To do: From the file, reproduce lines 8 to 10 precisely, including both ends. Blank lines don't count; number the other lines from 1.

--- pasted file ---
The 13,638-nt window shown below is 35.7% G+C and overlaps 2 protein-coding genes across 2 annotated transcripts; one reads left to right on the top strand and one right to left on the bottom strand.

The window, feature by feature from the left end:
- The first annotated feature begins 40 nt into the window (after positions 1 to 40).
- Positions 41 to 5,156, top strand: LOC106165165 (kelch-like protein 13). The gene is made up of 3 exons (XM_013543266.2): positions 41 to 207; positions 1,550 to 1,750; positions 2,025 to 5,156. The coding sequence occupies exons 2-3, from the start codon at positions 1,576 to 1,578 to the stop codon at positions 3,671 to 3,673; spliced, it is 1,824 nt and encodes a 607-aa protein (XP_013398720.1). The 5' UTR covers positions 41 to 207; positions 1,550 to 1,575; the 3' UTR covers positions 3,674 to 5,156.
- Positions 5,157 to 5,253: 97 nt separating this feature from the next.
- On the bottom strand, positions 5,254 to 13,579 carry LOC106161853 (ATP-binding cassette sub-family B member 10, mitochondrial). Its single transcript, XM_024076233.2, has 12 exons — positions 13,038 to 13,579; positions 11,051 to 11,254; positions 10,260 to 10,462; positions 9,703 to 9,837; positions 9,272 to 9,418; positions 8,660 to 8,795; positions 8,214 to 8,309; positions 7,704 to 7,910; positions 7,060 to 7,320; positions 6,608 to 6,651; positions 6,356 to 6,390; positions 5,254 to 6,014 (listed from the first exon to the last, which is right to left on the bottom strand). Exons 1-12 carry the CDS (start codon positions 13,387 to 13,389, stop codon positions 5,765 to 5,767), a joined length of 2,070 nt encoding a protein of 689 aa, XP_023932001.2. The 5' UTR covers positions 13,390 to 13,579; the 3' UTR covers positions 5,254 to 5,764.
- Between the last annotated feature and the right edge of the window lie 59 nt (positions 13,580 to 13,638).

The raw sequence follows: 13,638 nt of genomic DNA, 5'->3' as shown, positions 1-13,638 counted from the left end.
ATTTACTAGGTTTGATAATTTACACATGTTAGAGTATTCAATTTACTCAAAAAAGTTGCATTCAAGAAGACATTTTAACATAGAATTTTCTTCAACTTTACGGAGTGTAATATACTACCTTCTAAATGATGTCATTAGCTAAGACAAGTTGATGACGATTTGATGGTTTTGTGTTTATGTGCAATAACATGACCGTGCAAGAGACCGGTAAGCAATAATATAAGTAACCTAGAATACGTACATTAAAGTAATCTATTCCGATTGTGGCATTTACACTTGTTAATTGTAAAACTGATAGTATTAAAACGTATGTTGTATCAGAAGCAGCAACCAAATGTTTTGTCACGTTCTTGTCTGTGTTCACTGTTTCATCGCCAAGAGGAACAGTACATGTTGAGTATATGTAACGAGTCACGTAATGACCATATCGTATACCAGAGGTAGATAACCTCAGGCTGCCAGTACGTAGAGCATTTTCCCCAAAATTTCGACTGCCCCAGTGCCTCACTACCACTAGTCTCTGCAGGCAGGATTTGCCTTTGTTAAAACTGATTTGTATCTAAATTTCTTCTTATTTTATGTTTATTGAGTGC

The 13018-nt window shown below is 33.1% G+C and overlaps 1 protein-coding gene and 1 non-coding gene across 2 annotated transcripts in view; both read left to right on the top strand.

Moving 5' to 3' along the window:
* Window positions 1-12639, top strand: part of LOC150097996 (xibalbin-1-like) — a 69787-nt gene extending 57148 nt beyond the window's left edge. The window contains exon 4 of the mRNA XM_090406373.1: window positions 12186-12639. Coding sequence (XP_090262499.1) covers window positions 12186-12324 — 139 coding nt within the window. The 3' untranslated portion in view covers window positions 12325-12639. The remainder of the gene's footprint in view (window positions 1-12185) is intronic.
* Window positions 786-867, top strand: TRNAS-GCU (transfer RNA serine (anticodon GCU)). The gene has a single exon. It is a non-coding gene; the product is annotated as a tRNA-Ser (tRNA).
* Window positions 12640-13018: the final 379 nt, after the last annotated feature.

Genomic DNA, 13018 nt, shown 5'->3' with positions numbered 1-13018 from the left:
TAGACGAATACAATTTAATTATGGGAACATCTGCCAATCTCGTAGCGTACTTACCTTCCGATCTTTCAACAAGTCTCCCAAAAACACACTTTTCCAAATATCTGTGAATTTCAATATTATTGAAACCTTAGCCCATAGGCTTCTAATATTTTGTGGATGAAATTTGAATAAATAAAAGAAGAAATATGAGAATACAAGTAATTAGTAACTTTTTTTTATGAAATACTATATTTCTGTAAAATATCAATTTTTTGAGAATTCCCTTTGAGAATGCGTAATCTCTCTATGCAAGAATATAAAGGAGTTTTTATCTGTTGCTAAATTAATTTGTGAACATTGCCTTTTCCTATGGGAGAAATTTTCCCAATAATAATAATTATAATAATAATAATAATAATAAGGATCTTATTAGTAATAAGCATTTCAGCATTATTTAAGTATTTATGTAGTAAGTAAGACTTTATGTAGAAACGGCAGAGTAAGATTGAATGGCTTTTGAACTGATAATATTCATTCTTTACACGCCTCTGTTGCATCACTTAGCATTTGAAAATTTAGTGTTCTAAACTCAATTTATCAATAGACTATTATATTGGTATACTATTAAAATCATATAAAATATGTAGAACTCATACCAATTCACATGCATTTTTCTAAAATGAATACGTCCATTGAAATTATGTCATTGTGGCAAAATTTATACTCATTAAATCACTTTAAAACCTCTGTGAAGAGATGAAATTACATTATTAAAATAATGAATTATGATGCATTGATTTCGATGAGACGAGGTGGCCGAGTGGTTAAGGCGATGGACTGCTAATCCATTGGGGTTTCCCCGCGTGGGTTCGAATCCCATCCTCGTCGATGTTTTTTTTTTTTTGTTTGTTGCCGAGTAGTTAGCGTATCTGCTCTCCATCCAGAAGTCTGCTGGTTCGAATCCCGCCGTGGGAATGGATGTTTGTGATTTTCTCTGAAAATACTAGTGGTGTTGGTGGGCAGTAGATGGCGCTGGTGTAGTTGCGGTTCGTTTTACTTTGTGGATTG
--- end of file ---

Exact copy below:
The raw sequence follows: 13,638 nt of genomic DNA, 5'->3' as shown, positions 1-13,638 counted from the left end.
ATTTACTAGGTTTGATAATTTACACATGTTAGAGTATTCAATTTACTCAAAAAAGTTGCATTCAAGAAGACATTTTAACATAGAATTTTCTTCAACTTTACGGAGTGTAATATACTACCTTCTAAATGATGTCATTAGCTAAGACAAGTTGATGACGATTTGATGGTTTTGTGTTTATGTGCAATAACATGACCGTGCAAGAGACCGGTAAGCAATAATATAAGTAACCTAGAATACGTACATTAAAGTAATCTATTCCGATTGTGGCATTTACACTTGTTAATTGTAAAACTGATAGTATTAAAACGTATGTTGTATCAGAAGCAGCAACCAAATGTTTTGTCACGTTCTTGTCTGTGTTCACTGTTTCATCGCCAAGAGGAACAGTACATGTTGAGTATATGTAACGAGTCACGTAATGACCATATCGTATACCAGAGGTAGATAACCTCAGGCTGCCAGTACGTAGAGCATTTTCCCCAAAATTTCGACTGCCCCAGTGCCTCACTACCACTAGTCTCTGCAGGCAGGATTTGCCTTTGTTAAAACTGATTTGTATCTAAATTTCTTCTTATTTTATGTTTATTGAGTGC

The 13018-nt window shown below is 33.1% G+C and overlaps 1 protein-coding gene and 1 non-coding gene across 2 annotated transcripts in view; both read left to right on the top strand.